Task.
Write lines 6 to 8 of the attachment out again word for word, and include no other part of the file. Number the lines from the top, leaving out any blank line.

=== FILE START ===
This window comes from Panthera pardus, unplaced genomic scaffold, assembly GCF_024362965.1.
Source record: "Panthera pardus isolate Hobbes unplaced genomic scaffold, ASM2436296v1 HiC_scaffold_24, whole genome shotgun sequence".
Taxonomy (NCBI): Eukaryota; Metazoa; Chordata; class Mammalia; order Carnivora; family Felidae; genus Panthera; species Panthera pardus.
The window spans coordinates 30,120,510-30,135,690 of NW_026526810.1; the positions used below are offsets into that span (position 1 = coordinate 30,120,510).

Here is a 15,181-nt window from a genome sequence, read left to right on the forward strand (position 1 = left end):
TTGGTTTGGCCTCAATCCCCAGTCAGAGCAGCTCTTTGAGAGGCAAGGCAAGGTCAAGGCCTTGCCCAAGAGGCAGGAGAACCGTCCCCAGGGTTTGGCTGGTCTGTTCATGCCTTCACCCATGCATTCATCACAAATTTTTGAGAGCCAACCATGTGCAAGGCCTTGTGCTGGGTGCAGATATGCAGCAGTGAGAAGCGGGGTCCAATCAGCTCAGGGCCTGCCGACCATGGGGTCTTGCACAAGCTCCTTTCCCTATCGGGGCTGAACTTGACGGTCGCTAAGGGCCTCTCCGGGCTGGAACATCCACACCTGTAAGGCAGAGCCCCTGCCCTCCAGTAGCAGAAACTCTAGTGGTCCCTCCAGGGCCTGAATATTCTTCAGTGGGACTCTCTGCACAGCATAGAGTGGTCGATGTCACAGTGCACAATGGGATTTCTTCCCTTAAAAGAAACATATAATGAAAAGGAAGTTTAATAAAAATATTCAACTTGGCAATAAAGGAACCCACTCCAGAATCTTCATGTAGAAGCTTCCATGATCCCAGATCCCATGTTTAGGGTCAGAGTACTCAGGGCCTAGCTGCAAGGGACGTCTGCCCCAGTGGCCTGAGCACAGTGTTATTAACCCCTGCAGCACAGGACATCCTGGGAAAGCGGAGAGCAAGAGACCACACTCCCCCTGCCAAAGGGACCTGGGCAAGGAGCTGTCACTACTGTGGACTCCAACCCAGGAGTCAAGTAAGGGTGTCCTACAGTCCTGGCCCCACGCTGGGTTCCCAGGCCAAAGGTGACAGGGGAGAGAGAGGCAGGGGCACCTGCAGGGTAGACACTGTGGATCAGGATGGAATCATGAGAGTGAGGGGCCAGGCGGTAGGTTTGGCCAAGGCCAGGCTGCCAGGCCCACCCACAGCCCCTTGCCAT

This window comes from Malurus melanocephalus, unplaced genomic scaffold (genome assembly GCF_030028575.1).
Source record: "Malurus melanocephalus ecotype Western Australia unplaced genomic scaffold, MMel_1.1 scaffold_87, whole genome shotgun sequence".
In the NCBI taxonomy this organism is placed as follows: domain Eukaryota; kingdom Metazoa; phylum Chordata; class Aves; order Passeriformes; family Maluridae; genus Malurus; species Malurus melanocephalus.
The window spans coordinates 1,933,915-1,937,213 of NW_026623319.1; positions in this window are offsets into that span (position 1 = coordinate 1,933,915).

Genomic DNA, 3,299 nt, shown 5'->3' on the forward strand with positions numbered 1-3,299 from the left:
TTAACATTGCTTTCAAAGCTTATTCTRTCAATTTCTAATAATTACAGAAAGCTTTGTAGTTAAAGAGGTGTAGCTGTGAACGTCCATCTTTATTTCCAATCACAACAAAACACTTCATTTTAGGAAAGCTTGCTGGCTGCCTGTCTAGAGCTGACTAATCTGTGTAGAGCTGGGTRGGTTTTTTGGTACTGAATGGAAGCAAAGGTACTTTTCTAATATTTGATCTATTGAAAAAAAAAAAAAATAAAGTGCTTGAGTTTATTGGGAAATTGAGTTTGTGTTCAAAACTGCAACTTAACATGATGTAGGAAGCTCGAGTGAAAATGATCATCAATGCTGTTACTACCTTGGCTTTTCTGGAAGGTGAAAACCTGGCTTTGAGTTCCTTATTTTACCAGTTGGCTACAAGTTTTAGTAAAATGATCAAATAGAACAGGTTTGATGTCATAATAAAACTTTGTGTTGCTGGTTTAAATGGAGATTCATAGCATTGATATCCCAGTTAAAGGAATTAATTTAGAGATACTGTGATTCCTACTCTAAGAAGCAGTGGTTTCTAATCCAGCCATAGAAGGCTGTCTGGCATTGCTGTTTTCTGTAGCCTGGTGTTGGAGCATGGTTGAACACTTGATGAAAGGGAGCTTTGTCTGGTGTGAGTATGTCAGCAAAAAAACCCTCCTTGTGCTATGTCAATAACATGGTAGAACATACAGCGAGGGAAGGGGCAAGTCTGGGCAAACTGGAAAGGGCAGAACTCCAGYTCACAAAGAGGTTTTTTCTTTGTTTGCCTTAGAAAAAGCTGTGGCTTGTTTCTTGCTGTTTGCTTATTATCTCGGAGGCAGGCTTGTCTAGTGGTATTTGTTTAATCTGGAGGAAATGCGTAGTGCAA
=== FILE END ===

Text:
TTGGTTTGGCCTCAATCCCCAGTCAGAGCAGCTCTTTGAGAGGCAAGGCAAGGTCAAGGCCTTGCCCAAGAGGCAGGAGAACCGTCCCCAGGGTTTGGCTGGTCTGTTCATGCCTTCACCCATGCATTCATCACAAATTTTTGAGAGCCAACCATGTGCAAGGCCTTGTGCTGGGTGCAGATATGCAGCAGTGAGAAGCGGGGTCCAATCAGCTCAGGGCCTGCCGACCATGGGGTCTTGCACAAGCTCCTTTCCCTATCGGGGCTGAACTTGACGGTCGCTAAGGGCCTCTCCGGGCTGGAACATCCACACCTGTAAGGCAGAGCCCCTGCCCTCCAGTAGCAGAAACTCTAGTGGTCCCTCCAGGGCCTGAATATTCTTCAGTGGGACTCTCTGCACAGCATAGAGTGGTCGATGTCACAGTGCACAATGGGATTTCTTCCCTTAAAAGAAACATATAATGAAAAGGAAGTTTAATAAAAATATTCAACTTGGCAATAAAGGAACCCACTCCAGAATCTTCATGTAGAAGCTTCCATGATCCCAGATCCCATGTTTAGGGTCAGAGTACTCAGGGCCTAGCTGCAAGGGACGTCTGCCCCAGTGGCCTGAGCACAGTGTTATTAACCCCTGCAGCACAGGACATCCTGGGAAAGCGGAGAGCAAGAGACCACACTCCCCCTGCCAAAGGGACCTGGGCAAGGAGCTGTCACTACTGTGGACTCCAACCCAGGAGTCAAGTAAGGGTGTCCTACAGTCCTGGCCCCACGCTGGGTTCCCAGGCCAAAGGTGACAGGGGAGAGAGAGGCAGGGGCACCTGCAGGGTAGACACTGTGGATCAGGATGGAATCATGAGAGTGAGGGGCCAGGCGGTAGGTTTGGCCAAGGCCAGGCTGCCAGGCCCACCCACAGCCCCTTGCCAT

This window comes from Malurus melanocephalus, unplaced genomic scaffold (genome assembly GCF_030028575.1).
Source record: "Malurus melanocephalus ecotype Western Australia unplaced genomic scaffold, MMel_1.1 scaffold_87, whole genome shotgun sequence".